By Jamie Prentis.
Tunis 11 May 2017:
The Zintan Military Council has rejected claims by the International Criminal Court (ICC) that it is now holding Saif Al-Islam Qaddafi and that he recently survived an assassination attempt.
They described the allegations by ICC chief prosecutor Fatou Bensouda as “completely false”.
The comments from the military council came after Bensouda told the UN Security Council she had received unconfirmed reports that someone had tried to kill Qaddafi’s son. She also said that her office had received reliable information that Saif had been handed over to the town’s military council by Al-Ajmal Al-Atiri, commander of Zintan’s Abubakr Al-Siddiq battalion who first seized him as he tried to flee across the desert in 2011.
There have been rumours, denied angrily in Zintan, that Saif had in fact been released. It was also said that he had simply been moved to a different place of detention.
Apart from a one-minute TV interview in 2013 Saif has only been seen in a Zintan courtroom when he was charged with trying to escape and in 2014 by video link to Tripoli’s Hadba prison at the start of his trial along with 37 other top regime figures. In July 2015, he was one of eight of those defendants found guilty and sentenced to death by the court.
The UN has condemned the trial as unsatisfactory while Bensouda and the ICC have continued to demand that Saif should be handed over to the court in the Hague in answer to a warrant issued for him in 2011. At the time, warrants were also issued for his father and Qaddafi’s security supremo Abdullah Senussi, who was also sentenced to death by the Tripoli court. Both Saif and Senussi were accused by the ICC of war crimes and crimes against humanity.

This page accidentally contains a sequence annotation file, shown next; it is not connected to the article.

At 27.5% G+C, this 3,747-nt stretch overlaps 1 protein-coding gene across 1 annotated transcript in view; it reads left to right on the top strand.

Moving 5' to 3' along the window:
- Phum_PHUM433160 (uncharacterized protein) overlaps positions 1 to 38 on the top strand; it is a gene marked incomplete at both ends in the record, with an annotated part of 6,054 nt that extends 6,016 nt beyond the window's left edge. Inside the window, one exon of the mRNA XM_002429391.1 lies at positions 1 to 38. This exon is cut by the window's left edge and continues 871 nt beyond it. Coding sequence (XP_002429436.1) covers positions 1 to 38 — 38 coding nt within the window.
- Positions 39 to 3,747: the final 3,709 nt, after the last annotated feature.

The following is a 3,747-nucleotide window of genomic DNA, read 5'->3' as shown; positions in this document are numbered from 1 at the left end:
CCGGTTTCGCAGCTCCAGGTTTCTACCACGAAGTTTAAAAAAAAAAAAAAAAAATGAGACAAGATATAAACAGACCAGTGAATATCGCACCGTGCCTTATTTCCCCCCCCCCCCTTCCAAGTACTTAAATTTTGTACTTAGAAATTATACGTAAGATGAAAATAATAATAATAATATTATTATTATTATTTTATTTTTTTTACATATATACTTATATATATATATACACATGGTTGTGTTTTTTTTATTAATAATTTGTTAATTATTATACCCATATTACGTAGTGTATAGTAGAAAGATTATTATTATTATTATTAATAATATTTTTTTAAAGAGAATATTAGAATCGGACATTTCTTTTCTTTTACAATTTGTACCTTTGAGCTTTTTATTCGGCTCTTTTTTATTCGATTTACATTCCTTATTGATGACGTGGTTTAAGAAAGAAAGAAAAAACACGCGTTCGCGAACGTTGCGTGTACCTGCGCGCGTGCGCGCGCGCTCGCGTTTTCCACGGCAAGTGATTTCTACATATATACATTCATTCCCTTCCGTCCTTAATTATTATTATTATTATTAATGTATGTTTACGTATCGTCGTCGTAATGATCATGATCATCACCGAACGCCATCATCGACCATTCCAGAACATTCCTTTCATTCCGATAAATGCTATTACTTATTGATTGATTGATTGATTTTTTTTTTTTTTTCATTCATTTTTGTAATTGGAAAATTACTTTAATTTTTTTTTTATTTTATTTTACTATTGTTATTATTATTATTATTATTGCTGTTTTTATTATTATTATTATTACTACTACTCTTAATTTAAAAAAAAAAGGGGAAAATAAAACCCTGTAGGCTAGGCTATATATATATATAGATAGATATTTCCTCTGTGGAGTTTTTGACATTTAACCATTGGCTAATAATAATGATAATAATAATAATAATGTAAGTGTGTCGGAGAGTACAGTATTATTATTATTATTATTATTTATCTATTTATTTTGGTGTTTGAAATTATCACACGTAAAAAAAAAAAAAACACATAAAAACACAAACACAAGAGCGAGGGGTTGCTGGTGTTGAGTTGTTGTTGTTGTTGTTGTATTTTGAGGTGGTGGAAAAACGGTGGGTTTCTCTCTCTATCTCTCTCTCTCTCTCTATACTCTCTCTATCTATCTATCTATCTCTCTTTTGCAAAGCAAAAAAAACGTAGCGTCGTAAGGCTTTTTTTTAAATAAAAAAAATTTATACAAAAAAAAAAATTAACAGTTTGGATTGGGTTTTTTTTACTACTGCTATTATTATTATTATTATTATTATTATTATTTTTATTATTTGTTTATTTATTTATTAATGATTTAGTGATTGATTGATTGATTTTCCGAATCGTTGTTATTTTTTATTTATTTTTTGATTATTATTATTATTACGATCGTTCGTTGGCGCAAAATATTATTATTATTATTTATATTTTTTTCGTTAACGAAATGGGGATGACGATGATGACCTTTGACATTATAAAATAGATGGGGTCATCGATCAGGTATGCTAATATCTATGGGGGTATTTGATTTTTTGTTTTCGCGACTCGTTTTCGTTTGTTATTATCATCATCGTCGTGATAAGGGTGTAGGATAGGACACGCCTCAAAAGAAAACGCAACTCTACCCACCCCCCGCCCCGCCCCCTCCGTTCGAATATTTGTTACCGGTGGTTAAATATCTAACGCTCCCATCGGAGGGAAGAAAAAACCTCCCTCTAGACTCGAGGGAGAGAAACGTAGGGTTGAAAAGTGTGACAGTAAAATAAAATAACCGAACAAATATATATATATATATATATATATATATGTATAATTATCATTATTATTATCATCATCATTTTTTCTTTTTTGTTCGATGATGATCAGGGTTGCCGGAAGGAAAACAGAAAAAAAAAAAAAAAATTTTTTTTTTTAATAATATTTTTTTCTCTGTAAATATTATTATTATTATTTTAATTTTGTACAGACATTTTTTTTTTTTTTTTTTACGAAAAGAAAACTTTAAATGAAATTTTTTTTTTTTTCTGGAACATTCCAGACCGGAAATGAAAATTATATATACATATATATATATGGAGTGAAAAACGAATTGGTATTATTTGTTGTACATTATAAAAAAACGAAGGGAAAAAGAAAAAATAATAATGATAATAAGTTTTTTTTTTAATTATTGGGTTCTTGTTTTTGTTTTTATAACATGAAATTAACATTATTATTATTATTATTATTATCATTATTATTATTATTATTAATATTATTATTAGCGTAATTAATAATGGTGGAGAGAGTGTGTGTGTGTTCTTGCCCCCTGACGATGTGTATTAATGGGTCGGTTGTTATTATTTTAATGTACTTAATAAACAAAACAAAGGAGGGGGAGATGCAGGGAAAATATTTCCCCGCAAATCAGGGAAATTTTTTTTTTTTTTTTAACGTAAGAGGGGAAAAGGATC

Bensouda has a difficult circle to square with the ICC’s contradictory treatment of Saif and Senussi. While it has always insisted that Saif would not receive a fair trial in Libya, Bensouda turned down motions from Senussi’s legal team in the Hague, that he also could not get a proper hearing in Libya. In the event an UNSMIL report this February, written with the UN’s Human Rights Commission, acknowledged that all the Tripoli prosecutions, including that of Senussi, were flawed.
Bensouda admitted to the Security Council on Tuesday “the trial fell short of international fair trial standards”. She said that as a result of the report, her office was considering whether “new facts” had emerged which would negate the decision by the ICC’s Pre-Trial Chamber to refuse to press ahead with its own case against Senussi and leave it to a Libyan courtroom.
Bensouda also announced she is considering launching an investigation into crimes committed against migrants. She insisted, “my office has not abandoned Libya”.
She told the Security Council: “I am deeply alarmed that thousands of vulnerable migrants are being held in inhumane conditions. Crimes of killings, rape and torture are alleged to be commonplace.… The situation is unacceptable. My office continues to collect and analyse information relating to serious and widespread crimes allegedly committed against migrants attempting to transit through Libya,” she added.
Bensouda also spoke of the fourth Qaddafi-era arrest warrant just unsealed by the ICC after being kept secret since 2011. It names Mohamed Khaled Al-Tuhamy, the head of the old regime’s internal security.
“We hope to enhance the chances of having him apprehended,” Bensouda said adding that some sources suggested Tuhamy could still be in Libya.